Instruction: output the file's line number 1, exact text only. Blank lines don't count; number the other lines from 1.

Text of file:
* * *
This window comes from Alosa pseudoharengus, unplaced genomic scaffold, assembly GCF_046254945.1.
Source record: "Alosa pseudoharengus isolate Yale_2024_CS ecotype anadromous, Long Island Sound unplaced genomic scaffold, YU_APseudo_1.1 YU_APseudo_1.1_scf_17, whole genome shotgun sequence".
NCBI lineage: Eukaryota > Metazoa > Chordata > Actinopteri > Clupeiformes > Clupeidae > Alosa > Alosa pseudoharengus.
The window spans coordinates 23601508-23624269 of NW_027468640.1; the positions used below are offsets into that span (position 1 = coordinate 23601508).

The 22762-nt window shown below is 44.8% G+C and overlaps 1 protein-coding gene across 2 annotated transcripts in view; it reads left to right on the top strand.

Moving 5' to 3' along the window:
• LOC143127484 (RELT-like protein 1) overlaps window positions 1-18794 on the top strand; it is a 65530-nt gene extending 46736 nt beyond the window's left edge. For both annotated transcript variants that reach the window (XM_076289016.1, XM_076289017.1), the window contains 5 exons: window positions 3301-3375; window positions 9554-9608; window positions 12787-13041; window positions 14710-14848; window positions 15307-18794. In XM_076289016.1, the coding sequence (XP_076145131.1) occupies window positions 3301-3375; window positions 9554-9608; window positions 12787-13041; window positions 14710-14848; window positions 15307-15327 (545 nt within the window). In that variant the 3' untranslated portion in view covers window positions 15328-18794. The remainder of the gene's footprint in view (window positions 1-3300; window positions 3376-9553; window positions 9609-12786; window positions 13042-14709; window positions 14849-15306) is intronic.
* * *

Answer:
This window comes from Alosa pseudoharengus, unplaced genomic scaffold, assembly GCF_046254945.1.